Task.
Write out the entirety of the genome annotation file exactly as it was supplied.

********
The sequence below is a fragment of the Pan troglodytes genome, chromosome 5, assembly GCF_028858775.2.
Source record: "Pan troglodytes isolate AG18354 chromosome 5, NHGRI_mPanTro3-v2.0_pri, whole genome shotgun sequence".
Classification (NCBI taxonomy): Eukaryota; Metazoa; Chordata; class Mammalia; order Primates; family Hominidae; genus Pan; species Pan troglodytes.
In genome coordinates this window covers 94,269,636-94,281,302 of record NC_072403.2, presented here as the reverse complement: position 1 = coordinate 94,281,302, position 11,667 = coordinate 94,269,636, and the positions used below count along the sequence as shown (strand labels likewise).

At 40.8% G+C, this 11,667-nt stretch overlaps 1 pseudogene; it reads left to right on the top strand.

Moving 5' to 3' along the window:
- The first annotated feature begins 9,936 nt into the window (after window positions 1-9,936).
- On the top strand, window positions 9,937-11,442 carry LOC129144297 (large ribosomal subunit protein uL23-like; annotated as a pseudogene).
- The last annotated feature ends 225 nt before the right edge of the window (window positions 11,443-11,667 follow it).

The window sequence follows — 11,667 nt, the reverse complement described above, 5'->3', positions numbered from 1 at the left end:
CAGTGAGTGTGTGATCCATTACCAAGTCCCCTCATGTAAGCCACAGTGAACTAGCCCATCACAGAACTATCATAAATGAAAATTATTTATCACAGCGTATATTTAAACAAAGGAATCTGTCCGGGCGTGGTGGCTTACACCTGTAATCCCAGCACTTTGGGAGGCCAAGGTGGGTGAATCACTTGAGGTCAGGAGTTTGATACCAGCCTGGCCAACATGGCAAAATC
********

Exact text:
The sequence below is a fragment of the Pan troglodytes genome, chromosome 5, assembly GCF_028858775.2.
Source record: "Pan troglodytes isolate AG18354 chromosome 5, NHGRI_mPanTro3-v2.0_pri, whole genome shotgun sequence".
Classification (NCBI taxonomy): Eukaryota; Metazoa; Chordata; class Mammalia; order Primates; family Hominidae; genus Pan; species Pan troglodytes.
In genome coordinates this window covers 94,269,636-94,281,302 of record NC_072403.2, presented here as the reverse complement: position 1 = coordinate 94,281,302, position 11,667 = coordinate 94,269,636, and the positions used below count along the sequence as shown (strand labels likewise).

At 40.8% G+C, this 11,667-nt stretch overlaps 1 pseudogene; it reads left to right on the top strand.

Moving 5' to 3' along the window:
- The first annotated feature begins 9,936 nt into the window (after window positions 1-9,936).
- On the top strand, window positions 9,937-11,442 carry LOC129144297 (large ribosomal subunit protein uL23-like; annotated as a pseudogene).
- The last annotated feature ends 225 nt before the right edge of the window (window positions 11,443-11,667 follow it).

The window sequence follows — 11,667 nt, the reverse complement described above, 5'->3', positions numbered from 1 at the left end:
CAGTGAGTGTGTGATCCATTACCAAGTCCCCTCATGTAAGCCACAGTGAACTAGCCCATCACAGAACTATCATAAATGAAAATTATTTATCACAGCGTATATTTAAACAAAGGAATCTGTCCGGGCGTGGTGGCTTACACCTGTAATCCCAGCACTTTGGGAGGCCAAGGTGGGTGAATCACTTGAGGTCAGGAGTTTGATACCAGCCTGGCCAACATGGCAAAATC